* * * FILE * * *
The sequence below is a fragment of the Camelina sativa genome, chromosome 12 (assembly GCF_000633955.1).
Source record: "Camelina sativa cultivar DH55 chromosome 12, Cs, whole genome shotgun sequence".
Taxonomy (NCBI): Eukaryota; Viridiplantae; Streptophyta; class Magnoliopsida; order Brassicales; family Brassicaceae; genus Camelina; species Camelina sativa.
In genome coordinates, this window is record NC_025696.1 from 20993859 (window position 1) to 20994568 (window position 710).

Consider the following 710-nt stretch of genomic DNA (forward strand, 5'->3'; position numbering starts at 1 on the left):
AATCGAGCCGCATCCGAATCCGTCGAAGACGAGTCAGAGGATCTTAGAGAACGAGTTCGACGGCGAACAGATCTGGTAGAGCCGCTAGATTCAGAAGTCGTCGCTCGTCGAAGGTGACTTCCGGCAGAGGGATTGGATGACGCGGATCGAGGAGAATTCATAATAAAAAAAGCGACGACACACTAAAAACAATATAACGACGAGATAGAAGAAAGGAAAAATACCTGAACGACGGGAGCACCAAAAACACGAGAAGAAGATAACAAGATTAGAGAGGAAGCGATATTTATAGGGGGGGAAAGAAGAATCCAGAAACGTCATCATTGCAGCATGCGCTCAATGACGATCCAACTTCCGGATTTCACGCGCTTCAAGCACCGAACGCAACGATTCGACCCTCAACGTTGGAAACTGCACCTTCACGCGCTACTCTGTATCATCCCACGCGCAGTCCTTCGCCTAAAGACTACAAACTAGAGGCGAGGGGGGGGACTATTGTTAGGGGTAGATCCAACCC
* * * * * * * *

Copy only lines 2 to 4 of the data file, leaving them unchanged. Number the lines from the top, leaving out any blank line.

Source record: "Camelina sativa cultivar DH55 chromosome 12, Cs, whole genome shotgun sequence".
Taxonomy (NCBI): Eukaryota; Viridiplantae; Streptophyta; class Magnoliopsida; order Brassicales; family Brassicaceae; genus Camelina; species Camelina sativa.
In genome coordinates, this window is record NC_025696.1 from 20993859 (window position 1) to 20994568 (window position 710).